The poem begins with the speaker on a visit to a public school. In real life, Yeats was an Irish senator who did in fact have to make such visits to schools. As a result, although the speaker isn't explicitly Yeats himself, there is a close connection between the two.
The speaker walks through a classroom, questioning the teacher, who is a nun. This is a convent school—in Ireland, public schools and religion were closely linked, so that it was common for there to be classes taught by nuns. The speaker sees children being taught "to cipher," or do arithmetic, as well as to sing, study history, and sew. These lines set the scene for the poem. As the poem moves on, this scene will provide a contrast to the drift of the speaker's thoughts.
"Among School Children" is written in a loose iambic pentameter (a meter in which each line as five feet in a da-DUM rhythm), as is characteristic of Yeats's poetry. The meter is loose in that many of the lines deviate from this exact pattern. Yeats does this on purpose, as it gives the poem the feeling of spoken language as well as a distinct texture. Rather than feeling entirely predictable and smooth, there's a thorny, knotty texture to the poem. This texture captures the feel of the speaker's own thoughts, doubts, concerns, aspirations, and observations.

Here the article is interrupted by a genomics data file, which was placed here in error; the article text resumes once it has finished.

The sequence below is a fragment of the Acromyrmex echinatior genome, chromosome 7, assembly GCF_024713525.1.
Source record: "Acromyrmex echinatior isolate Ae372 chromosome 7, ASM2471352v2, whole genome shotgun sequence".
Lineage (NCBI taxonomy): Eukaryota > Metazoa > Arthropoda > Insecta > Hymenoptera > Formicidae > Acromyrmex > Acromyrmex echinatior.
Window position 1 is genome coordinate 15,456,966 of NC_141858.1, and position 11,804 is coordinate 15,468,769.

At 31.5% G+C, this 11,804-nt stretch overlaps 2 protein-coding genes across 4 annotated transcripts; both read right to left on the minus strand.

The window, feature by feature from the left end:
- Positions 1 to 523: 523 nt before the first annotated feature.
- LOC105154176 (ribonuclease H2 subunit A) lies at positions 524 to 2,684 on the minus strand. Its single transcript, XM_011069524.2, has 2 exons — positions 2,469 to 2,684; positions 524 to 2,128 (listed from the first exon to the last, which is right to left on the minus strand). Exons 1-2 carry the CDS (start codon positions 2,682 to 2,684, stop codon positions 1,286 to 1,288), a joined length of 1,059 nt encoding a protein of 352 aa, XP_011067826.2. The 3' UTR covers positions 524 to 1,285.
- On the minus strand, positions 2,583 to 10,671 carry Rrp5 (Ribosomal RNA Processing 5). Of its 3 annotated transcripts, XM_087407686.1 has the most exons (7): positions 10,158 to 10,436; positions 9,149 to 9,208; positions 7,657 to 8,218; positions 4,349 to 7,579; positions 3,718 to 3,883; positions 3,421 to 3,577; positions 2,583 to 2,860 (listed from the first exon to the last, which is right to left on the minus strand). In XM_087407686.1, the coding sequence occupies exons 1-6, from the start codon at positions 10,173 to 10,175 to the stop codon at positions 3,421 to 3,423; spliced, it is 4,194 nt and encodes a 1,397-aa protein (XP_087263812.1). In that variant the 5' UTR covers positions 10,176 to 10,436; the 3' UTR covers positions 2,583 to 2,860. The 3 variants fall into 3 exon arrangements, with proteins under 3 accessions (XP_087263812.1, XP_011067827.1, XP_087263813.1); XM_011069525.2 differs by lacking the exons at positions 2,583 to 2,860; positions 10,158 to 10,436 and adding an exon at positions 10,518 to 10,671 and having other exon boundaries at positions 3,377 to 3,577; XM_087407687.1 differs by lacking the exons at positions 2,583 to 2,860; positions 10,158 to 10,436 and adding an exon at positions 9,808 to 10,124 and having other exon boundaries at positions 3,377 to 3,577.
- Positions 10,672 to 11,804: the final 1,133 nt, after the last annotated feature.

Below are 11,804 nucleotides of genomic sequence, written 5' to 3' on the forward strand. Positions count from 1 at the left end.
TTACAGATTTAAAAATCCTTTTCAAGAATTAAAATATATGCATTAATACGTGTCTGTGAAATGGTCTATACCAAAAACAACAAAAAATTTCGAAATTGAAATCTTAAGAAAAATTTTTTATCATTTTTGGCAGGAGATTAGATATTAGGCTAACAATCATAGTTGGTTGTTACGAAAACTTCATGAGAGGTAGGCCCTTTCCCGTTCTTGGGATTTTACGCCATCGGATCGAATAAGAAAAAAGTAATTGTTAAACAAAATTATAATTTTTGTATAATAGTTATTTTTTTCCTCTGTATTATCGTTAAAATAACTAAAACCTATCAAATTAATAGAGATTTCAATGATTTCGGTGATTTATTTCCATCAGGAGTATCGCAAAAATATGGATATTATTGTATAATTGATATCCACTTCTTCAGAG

Here, for instance, is the first line:
I walk | through the | long school- | room ques- | tioning;
The uneven rhythm of this line suggests a kind of awkwardness to the speaker. Contrast this highly irregular line with the speaker's description of the students:
To cut | and sew, | be neat | in ev- | erything
Here, the perfect iambic pentameter of the lines captures the prim and proper activities of the students, who are "neat in everything," contrasting it with the awkward thorniness of the speaker's own internal narration.